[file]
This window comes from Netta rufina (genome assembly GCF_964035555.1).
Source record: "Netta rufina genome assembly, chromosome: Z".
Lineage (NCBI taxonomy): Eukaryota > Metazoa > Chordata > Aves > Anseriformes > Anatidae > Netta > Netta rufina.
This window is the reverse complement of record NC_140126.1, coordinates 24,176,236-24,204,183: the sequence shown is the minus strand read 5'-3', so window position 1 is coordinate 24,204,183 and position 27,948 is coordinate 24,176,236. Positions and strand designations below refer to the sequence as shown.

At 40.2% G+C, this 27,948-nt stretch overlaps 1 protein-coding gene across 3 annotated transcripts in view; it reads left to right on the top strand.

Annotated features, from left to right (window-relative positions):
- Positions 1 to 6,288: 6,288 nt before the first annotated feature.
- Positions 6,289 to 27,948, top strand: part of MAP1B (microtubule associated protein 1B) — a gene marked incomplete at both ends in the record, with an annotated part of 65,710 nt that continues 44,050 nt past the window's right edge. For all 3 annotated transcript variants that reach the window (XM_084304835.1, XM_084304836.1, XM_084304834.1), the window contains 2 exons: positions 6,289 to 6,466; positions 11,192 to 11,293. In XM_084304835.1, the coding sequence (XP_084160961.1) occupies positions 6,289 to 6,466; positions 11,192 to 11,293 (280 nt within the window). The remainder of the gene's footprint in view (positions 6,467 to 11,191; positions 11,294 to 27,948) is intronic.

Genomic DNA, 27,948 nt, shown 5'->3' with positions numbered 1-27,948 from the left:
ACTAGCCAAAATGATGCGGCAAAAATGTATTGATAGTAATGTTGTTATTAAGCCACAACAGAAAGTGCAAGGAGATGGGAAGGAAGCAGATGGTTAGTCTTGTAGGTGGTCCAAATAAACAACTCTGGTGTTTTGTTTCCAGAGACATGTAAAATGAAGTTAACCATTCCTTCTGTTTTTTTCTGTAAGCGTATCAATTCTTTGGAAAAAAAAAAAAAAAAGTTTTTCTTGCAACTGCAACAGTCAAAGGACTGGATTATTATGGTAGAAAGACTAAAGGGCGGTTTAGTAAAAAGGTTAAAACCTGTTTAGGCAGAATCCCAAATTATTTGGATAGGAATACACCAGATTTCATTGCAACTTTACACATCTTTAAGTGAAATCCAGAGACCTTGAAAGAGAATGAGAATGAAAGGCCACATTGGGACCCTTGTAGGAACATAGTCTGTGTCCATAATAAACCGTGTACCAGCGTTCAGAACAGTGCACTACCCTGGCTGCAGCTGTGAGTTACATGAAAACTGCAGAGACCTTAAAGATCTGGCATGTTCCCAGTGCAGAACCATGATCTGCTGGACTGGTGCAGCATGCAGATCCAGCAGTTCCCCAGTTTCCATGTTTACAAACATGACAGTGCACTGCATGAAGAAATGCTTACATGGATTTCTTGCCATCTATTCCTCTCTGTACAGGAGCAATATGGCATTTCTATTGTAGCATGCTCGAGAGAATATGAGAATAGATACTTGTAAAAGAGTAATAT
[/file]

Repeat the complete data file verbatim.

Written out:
This window comes from Netta rufina (genome assembly GCF_964035555.1).
Source record: "Netta rufina genome assembly, chromosome: Z".
Lineage (NCBI taxonomy): Eukaryota > Metazoa > Chordata > Aves > Anseriformes > Anatidae > Netta > Netta rufina.
This window is the reverse complement of record NC_140126.1, coordinates 24,176,236-24,204,183: the sequence shown is the minus strand read 5'-3', so window position 1 is coordinate 24,204,183 and position 27,948 is coordinate 24,176,236. Positions and strand designations below refer to the sequence as shown.

At 40.2% G+C, this 27,948-nt stretch overlaps 1 protein-coding gene across 3 annotated transcripts in view; it reads left to right on the top strand.

Annotated features, from left to right (window-relative positions):
- Positions 1 to 6,288: 6,288 nt before the first annotated feature.
- Positions 6,289 to 27,948, top strand: part of MAP1B (microtubule associated protein 1B) — a gene marked incomplete at both ends in the record, with an annotated part of 65,710 nt that continues 44,050 nt past the window's right edge. For all 3 annotated transcript variants that reach the window (XM_084304835.1, XM_084304836.1, XM_084304834.1), the window contains 2 exons: positions 6,289 to 6,466; positions 11,192 to 11,293. In XM_084304835.1, the coding sequence (XP_084160961.1) occupies positions 6,289 to 6,466; positions 11,192 to 11,293 (280 nt within the window). The remainder of the gene's footprint in view (positions 6,467 to 11,191; positions 11,294 to 27,948) is intronic.

Genomic DNA, 27,948 nt, shown 5'->3' with positions numbered 1-27,948 from the left:
ACTAGCCAAAATGATGCGGCAAAAATGTATTGATAGTAATGTTGTTATTAAGCCACAACAGAAAGTGCAAGGAGATGGGAAGGAAGCAGATGGTTAGTCTTGTAGGTGGTCCAAATAAACAACTCTGGTGTTTTGTTTCCAGAGACATGTAAAATGAAGTTAACCATTCCTTCTGTTTTTTTCTGTAAGCGTATCAATTCTTTGGAAAAAAAAAAAAAAAAGTTTTTCTTGCAACTGCAACAGTCAAAGGACTGGATTATTATGGTAGAAAGACTAAAGGGCGGTTTAGTAAAAAGGTTAAAACCTGTTTAGGCAGAATCCCAAATTATTTGGATAGGAATACACCAGATTTCATTGCAACTTTACACATCTTTAAGTGAAATCCAGAGACCTTGAAAGAGAATGAGAATGAAAGGCCACATTGGGACCCTTGTAGGAACATAGTCTGTGTCCATAATAAACCGTGTACCAGCGTTCAGAACAGTGCACTACCCTGGCTGCAGCTGTGAGTTACATGAAAACTGCAGAGACCTTAAAGATCTGGCATGTTCCCAGTGCAGAACCATGATCTGCTGGACTGGTGCAGCATGCAGATCCAGCAGTTCCCCAGTTTCCATGTTTACAAACATGACAGTGCACTGCATGAAGAAATGCTTACATGGATTTCTTGCCATCTATTCCTCTCTGTACAGGAGCAATATGGCATTTCTATTGTAGCATGCTCGAGAGAATATGAGAATAGATACTTGTAAAAGAGTAATAT